Charter School legislation coming up
Today’s Bangor Daily News
describes upcoming legislation that would, at long last, authorize charter
schools for Maine. Maine is one of only 10 states in the nation that does
not allow the development of charter schools, which have been hugely
successful in states across the nation.
1438 allows for the development of up to 20 charter schools for a ten year
pilot program. This restriction on the number
of charters is needless, but at this
point we’ll take what we can get.
Of some concern is a provision of the bill that allows only the following
groups to be charter authorizers:
1. A local school board within the boundaries of a
school administrative unit;
A collaborative among local school boards and other eligible authorizing
entities that form to set up a public charter school for their region; or
A college or university located in the State that offers a baccalaureate degree
other states, community groups, non-profits, for-profits and a whole host of
groups can form charter schools. Under
this bill, citizens interested in developing a charter school have to go on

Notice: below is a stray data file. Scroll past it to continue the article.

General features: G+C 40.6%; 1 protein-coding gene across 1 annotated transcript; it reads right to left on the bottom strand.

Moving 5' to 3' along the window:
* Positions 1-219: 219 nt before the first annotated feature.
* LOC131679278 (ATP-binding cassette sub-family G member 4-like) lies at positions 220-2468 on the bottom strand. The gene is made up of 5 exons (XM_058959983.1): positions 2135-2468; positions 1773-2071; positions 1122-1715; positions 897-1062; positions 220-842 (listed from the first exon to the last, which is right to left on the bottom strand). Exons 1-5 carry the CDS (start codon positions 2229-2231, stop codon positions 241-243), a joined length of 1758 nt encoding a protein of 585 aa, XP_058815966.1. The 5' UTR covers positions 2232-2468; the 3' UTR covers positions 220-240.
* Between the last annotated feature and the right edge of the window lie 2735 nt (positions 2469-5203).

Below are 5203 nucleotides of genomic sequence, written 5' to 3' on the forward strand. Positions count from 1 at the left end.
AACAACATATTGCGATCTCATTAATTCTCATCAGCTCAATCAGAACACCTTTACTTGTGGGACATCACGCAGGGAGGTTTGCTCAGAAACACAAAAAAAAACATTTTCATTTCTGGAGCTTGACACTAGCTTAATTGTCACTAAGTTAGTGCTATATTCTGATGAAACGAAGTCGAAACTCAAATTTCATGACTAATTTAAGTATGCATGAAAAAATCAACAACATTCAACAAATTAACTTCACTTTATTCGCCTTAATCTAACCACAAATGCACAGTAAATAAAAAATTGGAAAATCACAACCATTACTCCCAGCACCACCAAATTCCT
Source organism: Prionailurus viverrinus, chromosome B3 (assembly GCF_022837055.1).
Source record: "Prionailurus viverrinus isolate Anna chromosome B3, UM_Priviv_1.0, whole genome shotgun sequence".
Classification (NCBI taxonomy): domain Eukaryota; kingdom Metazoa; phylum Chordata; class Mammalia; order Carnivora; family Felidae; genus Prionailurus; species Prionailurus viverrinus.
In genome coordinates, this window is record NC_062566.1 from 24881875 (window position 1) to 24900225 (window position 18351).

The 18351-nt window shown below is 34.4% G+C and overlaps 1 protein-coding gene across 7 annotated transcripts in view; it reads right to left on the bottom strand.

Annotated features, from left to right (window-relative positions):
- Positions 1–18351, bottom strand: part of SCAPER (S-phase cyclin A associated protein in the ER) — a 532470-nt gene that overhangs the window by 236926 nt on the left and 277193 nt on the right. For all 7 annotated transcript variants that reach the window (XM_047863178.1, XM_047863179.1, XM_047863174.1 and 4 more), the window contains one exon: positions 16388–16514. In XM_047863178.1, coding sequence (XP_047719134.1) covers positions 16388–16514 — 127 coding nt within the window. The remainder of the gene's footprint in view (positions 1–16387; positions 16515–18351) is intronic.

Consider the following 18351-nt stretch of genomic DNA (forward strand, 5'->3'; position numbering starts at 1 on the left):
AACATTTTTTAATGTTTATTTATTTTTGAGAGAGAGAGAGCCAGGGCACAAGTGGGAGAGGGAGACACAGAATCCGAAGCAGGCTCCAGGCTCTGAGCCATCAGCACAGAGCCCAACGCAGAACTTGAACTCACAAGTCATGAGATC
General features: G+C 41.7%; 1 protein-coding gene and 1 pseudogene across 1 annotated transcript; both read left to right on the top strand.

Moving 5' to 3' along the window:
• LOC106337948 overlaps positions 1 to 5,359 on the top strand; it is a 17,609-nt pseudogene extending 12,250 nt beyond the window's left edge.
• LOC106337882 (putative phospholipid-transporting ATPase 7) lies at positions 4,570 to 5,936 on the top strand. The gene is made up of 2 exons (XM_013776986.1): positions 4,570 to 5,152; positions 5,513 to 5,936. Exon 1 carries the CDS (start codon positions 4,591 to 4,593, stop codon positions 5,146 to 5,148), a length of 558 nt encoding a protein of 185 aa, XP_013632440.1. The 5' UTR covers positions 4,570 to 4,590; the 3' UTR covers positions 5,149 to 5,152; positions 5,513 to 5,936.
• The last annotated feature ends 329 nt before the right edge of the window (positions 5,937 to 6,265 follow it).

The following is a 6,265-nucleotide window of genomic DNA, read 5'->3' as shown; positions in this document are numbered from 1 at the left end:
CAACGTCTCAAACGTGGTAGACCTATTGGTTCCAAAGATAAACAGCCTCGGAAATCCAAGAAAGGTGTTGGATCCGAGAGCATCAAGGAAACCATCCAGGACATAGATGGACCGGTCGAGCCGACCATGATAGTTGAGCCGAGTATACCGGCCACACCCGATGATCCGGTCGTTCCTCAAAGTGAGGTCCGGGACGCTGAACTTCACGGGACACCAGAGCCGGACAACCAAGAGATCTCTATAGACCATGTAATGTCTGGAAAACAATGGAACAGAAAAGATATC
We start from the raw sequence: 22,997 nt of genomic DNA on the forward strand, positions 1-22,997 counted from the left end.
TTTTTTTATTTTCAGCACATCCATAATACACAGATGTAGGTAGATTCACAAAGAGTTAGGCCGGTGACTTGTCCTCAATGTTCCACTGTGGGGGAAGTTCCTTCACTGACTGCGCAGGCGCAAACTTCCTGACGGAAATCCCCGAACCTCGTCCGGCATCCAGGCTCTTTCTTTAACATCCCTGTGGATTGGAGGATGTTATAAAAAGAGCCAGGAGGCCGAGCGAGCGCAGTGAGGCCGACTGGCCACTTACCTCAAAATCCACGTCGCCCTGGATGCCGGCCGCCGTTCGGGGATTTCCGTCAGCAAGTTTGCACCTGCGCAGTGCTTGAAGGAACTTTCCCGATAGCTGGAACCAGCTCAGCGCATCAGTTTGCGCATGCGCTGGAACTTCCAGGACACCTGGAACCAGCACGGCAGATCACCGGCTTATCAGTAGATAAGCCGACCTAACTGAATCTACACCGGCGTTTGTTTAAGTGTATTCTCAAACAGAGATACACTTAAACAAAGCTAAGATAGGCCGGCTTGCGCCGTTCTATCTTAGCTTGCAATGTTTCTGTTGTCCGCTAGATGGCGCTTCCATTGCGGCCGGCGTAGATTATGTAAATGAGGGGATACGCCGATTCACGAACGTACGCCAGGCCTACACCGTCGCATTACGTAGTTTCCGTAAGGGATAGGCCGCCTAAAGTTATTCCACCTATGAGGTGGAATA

bended knee before the very people who are under-educating their children now, the
local public school systems. What public school system is going to allow the
development of a charter school that will compete against it directly?
Remember, the public school
establishment, of which the universities are a part, is the problem. If the public school establishment was effective,
we wouldn’t need charter schools. Now we’re
going to give that same establishment the power to oversee the charter schools
that are created, which will no doubt limit their freedom to innovate.
Despite this serious flaw, the
bill does represent a big step forward for
a state that trails most of the nation in the level of innovation it has
brought to K-12 education. It will make us,
finally, the 41st state to allow the creation of charter schools.
The public hearing on the bill is
scheduled for Thursday, May 7th.